Milton and the Spaulding Turnpike

By Muriel Bristol | June 5, 2018

The NH State Legislature authorized construction of a northern extension of the Eastern Turnpike in 1953. The Eastern Turnpike would consist of the just completed (1950) Blue Star Turnpike or NH Turnpike (now also Interstate 95), which ran from the Massachusetts border to the Portsmouth traffic circle, as well as a northern extension, which would run from the Portsmouth traffic circle to the Dover-Rochester area.

The first five miles of the Eastern Turnpike’s northern extension, ran from the Portsmouth traffic circle, through Newington, to Exit 6 (US Route 4) at Dover Point. Construction began in May 1954 and opened in September 1956.

Huntley N. Spaulding (1869-1955) and his brother, Rolland H. Spaulding (1873-1942), both of north Rochester, were manufacturers of leatherboard and fiberboard at their family’s mills in New Hampshire, Massachusetts, and New York. They both served as NH Governors: Rolland in 1915-17, and Huntley in 1927-29. Both they and other members of their family were philanthropists. The northern extension of the Eastern Turnpike was renamed to the Spaulding Turnpike by March 1954, presumably in their honor. (Huntley N. Spaulding died in November 1955).

The second seventeen-mile section of the now Spaulding Turnpike ran between Exit 6 (US Route 4) at Dover Point to Exit 12 (US Route 202 | NH Route 11 | NH Route 125) in Gonic, in Rochester. This second section bypassed the Dover Point Road, downtown Dover, and NH Route 108 between Dover and Rochester. It opened in August 1957.

The Portsmouth Herald observed that by “Connecting with the New Hampshire Turnpike, the Spaulding Turnpike will give motorists a superhighway from the Massachusetts line to Rochester and easier access to the mountain region of the state.”

The Spaulding Turnpike and NH Route 16 ran concurrently from Portsmouth Circle towards Rochester, where the Spaulding Turnpike ended at Exit 12. (NH Route 125 ran from the Massachusetts border at Haverhill, MA, through Plaistow towards Rochester). NH Routes 16 and 125 then ran concurrently from there through downtown Rochester, north along Milton Road in Rochester towards Milton, and through Milton along the White Mountain Highway to Union (Wakefield).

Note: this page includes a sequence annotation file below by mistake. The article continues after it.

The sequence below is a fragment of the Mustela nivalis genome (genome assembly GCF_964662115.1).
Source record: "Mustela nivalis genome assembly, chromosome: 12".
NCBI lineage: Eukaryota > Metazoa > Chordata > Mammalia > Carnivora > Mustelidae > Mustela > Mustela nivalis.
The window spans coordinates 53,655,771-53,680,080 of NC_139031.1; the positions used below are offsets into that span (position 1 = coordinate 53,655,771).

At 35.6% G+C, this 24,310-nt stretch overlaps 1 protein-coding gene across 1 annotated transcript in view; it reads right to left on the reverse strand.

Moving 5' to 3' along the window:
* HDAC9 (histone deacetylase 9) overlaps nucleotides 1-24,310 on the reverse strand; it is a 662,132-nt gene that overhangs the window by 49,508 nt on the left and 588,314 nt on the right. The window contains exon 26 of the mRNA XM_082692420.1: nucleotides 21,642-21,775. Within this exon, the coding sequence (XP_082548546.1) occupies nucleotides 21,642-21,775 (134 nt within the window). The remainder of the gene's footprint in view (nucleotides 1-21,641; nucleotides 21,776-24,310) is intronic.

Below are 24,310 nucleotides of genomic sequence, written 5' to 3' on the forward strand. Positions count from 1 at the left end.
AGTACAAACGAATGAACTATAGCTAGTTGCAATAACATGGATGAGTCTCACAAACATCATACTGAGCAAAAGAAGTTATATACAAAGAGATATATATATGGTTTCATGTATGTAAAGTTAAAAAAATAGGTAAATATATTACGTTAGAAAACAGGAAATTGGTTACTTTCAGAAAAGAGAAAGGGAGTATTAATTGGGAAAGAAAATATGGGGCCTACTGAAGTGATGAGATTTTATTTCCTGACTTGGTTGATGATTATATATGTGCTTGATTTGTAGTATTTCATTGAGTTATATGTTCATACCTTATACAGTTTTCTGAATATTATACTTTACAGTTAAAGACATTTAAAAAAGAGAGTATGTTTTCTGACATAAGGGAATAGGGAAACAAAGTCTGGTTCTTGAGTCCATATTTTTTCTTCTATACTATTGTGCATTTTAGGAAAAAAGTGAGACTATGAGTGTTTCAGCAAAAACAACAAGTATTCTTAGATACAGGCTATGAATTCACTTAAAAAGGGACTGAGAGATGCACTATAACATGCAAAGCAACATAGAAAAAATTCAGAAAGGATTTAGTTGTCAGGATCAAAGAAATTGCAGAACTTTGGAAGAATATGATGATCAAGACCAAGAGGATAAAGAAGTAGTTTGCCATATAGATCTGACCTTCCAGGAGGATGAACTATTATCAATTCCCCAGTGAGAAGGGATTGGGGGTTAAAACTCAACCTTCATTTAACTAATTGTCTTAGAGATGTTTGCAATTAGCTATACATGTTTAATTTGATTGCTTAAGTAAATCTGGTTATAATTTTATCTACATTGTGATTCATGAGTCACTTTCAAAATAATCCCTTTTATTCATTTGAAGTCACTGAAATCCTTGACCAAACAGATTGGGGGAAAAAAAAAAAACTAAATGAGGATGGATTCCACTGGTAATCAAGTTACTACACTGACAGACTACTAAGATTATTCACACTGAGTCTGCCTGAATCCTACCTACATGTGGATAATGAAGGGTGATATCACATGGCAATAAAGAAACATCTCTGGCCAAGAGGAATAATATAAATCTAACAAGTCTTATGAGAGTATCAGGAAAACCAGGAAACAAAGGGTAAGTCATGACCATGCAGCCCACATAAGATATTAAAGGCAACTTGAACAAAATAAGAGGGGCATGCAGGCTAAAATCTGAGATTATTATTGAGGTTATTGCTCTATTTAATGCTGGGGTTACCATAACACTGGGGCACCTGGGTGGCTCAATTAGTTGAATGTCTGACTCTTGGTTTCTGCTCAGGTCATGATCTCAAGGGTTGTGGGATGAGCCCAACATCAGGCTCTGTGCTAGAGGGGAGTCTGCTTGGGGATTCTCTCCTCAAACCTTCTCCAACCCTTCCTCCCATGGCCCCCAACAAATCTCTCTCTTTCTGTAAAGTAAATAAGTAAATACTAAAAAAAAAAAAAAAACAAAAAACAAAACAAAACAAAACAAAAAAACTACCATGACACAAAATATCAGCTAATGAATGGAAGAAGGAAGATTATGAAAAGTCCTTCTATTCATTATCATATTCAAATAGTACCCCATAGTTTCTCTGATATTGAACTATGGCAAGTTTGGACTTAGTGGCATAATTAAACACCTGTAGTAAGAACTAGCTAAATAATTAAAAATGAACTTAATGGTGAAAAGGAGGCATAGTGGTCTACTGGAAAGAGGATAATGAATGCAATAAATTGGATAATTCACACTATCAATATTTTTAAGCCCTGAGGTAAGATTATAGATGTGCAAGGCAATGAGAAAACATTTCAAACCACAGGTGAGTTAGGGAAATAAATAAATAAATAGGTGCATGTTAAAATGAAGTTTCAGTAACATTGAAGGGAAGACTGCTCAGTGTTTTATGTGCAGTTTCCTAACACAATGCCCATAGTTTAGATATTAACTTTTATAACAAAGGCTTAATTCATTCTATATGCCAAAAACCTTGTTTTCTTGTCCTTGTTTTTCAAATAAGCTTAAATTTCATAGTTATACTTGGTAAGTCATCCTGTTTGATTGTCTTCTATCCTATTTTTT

Milton enjoyed a tourist boom in the 1960s and 1970s. It had lost its train station by 1960. But it was now the first town (as opposed to Rochester) through which the increased traffic of the Spaulding Turnpike passed after Exit 12. (Some estimates were triple the traffic). Many travelers considered Milton to be a halfway point to the White Mountains. It was a good place to break one’s journey.

Older residents and through-travelers recall that Milton had more mercantile activity, such as general stores, hardware, antiques, garages, etc., during this period. Other venues catered to lunches, ice cream treats, and summer activities. Its public beach had been open since about 1948. Mi-Te-Jo Campground has been here from at least the 1960s. Ray’s Marina replaced the train station in 1962. There were even water-ski jumps in the Depot Pond.

Then the NH Department of Public Works and Highways (now the NH Department of Transportation (NHDOT)) announced plans for a third section of the Spaulding Turnpike in 1973. The NH legislature authorized it in 1977. It would continue twelve miles from Exit 12 in Rochester to the current Exit 18, just short of the Milton-Union (Wakefield) border. This third section opened in 1981 after three years of construction.

Milton had been by-passed and its stretch of the White Mountain Highway is now a by-way, rather than a highway.

The NH Route 16 designation had shifted successively from its original path through Dover Point, downtown Dover, and NH Route 108 as Spaulding Turnpike construction advanced. Somewhat belatedly, that designation shifted away also from downtown Rochester and Milton to the Spaulding Turnpike in the mid-1990s.

NH Route 16 continues north from Exit 18 of the Spaulding Turnpike. Its alternate name of  White Mountain Highway is still used in those stretches of the “old” NH Route 16 that have been bypassed or re-aligned. It is also used in stretches that continue to align with the modern NH Route 16. It is so called in Milton, Sanbornville (Wakefield), West Ossipee, Tamworth, Conway, and North Conway.


Carroll County Independent. (1926, September 3). Record of Public Service Best Campaign Argument. Center Ossipee, NH.

Eastern Roads. (n.d.). Spaulding Turnpike. Retrieved from

NH Department of Transportation. (2015). Spaulding Turnpike. Retrieved from

Portsmouth Herald. (30 August 1957). Spaulding Turnpike Now Open to Traffic. Published Portsmouth, NH

Portsmouth Herald. (1977, June 24). News Briefs. Published Portsmouth, NH

Wikipedia. (2018, February 17). New Hampshire Route 16. Retrieved from

Wikipedia. (2017, September 25). Spaulding Turnpike. Retrieved from

Author: Muriel Bristol

"Lady drinking tea"

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